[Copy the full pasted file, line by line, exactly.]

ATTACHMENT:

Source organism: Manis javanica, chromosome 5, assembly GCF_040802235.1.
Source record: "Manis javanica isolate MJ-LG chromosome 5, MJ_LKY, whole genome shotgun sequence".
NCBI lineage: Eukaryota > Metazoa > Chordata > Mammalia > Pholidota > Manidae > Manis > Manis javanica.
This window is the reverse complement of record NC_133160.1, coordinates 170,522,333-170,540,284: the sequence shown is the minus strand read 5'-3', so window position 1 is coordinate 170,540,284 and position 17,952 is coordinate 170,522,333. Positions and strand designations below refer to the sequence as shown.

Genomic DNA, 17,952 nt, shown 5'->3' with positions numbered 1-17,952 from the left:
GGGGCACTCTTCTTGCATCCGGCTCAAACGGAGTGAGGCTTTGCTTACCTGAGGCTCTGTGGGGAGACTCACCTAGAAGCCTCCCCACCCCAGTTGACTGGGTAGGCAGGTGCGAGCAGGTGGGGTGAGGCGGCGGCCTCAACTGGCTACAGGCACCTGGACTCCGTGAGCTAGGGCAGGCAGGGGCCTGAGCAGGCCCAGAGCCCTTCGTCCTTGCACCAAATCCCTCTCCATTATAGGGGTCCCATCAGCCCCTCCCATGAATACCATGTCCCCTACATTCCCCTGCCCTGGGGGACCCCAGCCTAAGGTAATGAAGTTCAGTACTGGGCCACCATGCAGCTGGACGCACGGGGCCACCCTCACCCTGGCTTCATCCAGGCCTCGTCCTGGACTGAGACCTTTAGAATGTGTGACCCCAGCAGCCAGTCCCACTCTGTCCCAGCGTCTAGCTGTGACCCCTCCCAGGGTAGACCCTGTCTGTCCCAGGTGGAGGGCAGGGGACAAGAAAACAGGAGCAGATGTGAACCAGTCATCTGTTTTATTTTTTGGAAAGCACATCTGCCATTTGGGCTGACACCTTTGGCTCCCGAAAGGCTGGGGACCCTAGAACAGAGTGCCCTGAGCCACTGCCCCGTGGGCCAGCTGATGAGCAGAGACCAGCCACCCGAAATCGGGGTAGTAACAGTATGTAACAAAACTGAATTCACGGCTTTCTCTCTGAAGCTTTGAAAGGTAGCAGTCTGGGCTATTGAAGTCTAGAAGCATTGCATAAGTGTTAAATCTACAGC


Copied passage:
Source organism: Manis javanica, chromosome 5, assembly GCF_040802235.1.
Source record: "Manis javanica isolate MJ-LG chromosome 5, MJ_LKY, whole genome shotgun sequence".
NCBI lineage: Eukaryota > Metazoa > Chordata > Mammalia > Pholidota > Manidae > Manis > Manis javanica.
This window is the reverse complement of record NC_133160.1, coordinates 170,522,333-170,540,284: the sequence shown is the minus strand read 5'-3', so window position 1 is coordinate 170,540,284 and position 17,952 is coordinate 170,522,333. Positions and strand designations below refer to the sequence as shown.

Genomic DNA, 17,952 nt, shown 5'->3' with positions numbered 1-17,952 from the left:
GGGGCACTCTTCTTGCATCCGGCTCAAACGGAGTGAGGCTTTGCTTACCTGAGGCTCTGTGGGGAGACTCACCTAGAAGCCTCCCCACCCCAGTTGACTGGGTAGGCAGGTGCGAGCAGGTGGGGTGAGGCGGCGGCCTCAACTGGCTACAGGCACCTGGACTCCGTGAGCTAGGGCAGGCAGGGGCCTGAGCAGGCCCAGAGCCCTTCGTCCTTGCACCAAATCCCTCTCCATTATAGGGGTCCCATCAGCCCCTCCCATGAATACCATGTCCCCTACATTCCCCTGCCCTGGGGGACCCCAGCCTAAGGTAATGAAGTTCAGTACTGGGCCACCATGCAGCTGGACGCACGGGGCCACCCTCACCCTGGCTTCATCCAGGCCTCGTCCTGGACTGAGACCTTTAGAATGTGTGACCCCAGCAGCCAGTCCCACTCTGTCCCAGCGTCTAGCTGTGACCCCTCCCAGGGTAGACCCTGTCTGTCCCAGGTGGAGGGCAGGGGACAAGAAAACAGGAGCAGATGTGAACCAGTCATCTGTTTTATTTTTTGGAAAGCACATCTGCCATTTGGGCTGACACCTTTGGCTCCCGAAAGGCTGGGGACCCTAGAACAGAGTGCCCTGAGCCACTGCCCCGTGGGCCAGCTGATGAGCAGAGACCAGCCACCCGAAATCGGGGTAGTAACAGTATGTAACAAAACTGAATTCACGGCTTTCTCTCTGAAGCTTTGAAAGGTAGCAGTCTGGGCTATTGAAGTCTAGAAGCATTGCATAAGTGTTAAATCTACAGC